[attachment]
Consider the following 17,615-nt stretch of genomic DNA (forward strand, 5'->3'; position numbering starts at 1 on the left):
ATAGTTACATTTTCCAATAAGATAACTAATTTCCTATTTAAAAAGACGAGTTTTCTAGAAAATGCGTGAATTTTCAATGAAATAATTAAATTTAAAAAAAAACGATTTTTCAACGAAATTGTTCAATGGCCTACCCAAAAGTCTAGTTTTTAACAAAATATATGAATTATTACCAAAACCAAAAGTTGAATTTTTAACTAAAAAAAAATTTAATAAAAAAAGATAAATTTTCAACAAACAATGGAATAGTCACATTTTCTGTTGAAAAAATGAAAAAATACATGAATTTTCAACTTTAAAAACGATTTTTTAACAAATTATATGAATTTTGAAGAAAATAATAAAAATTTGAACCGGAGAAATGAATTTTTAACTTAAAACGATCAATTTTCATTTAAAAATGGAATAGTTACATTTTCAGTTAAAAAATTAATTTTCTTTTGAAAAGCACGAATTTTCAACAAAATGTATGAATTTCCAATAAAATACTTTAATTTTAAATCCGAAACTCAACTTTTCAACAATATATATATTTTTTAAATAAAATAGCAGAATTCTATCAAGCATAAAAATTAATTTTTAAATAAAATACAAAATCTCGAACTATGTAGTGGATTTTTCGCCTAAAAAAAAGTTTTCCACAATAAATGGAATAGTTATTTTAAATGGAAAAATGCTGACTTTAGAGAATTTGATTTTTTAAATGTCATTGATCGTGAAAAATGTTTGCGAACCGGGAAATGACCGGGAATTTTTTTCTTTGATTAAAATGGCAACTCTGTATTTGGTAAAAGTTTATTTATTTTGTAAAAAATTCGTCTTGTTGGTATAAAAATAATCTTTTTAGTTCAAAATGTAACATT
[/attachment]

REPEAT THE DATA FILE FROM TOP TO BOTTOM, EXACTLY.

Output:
Consider the following 17,615-nt stretch of genomic DNA (forward strand, 5'->3'; position numbering starts at 1 on the left):
ATAGTTACATTTTCCAATAAGATAACTAATTTCCTATTTAAAAAGACGAGTTTTCTAGAAAATGCGTGAATTTTCAATGAAATAATTAAATTTAAAAAAAAACGATTTTTCAACGAAATTGTTCAATGGCCTACCCAAAAGTCTAGTTTTTAACAAAATATATGAATTATTACCAAAACCAAAAGTTGAATTTTTAACTAAAAAAAAATTTAATAAAAAAAGATAAATTTTCAACAAACAATGGAATAGTCACATTTTCTGTTGAAAAAATGAAAAAATACATGAATTTTCAACTTTAAAAACGATTTTTTAACAAATTATATGAATTTTGAAGAAAATAATAAAAATTTGAACCGGAGAAATGAATTTTTAACTTAAAACGATCAATTTTCATTTAAAAATGGAATAGTTACATTTTCAGTTAAAAAATTAATTTTCTTTTGAAAAGCACGAATTTTCAACAAAATGTATGAATTTCCAATAAAATACTTTAATTTTAAATCCGAAACTCAACTTTTCAACAATATATATATTTTTTAAATAAAATAGCAGAATTCTATCAAGCATAAAAATTAATTTTTAAATAAAATACAAAATCTCGAACTATGTAGTGGATTTTTCGCCTAAAAAAAAGTTTTCCACAATAAATGGAATAGTTATTTTAAATGGAAAAATGCTGACTTTAGAGAATTTGATTTTTTAAATGTCATTGATCGTGAAAAATGTTTGCGAACCGGGAAATGACCGGGAATTTTTTTCTTTGATTAAAATGGCAACTCTGTATTTGGTAAAAGTTTATTTATTTTGTAAAAAATTCGTCTTGTTGGTATAAAAATAATCTTTTTAGTTCAAAATGTAACATT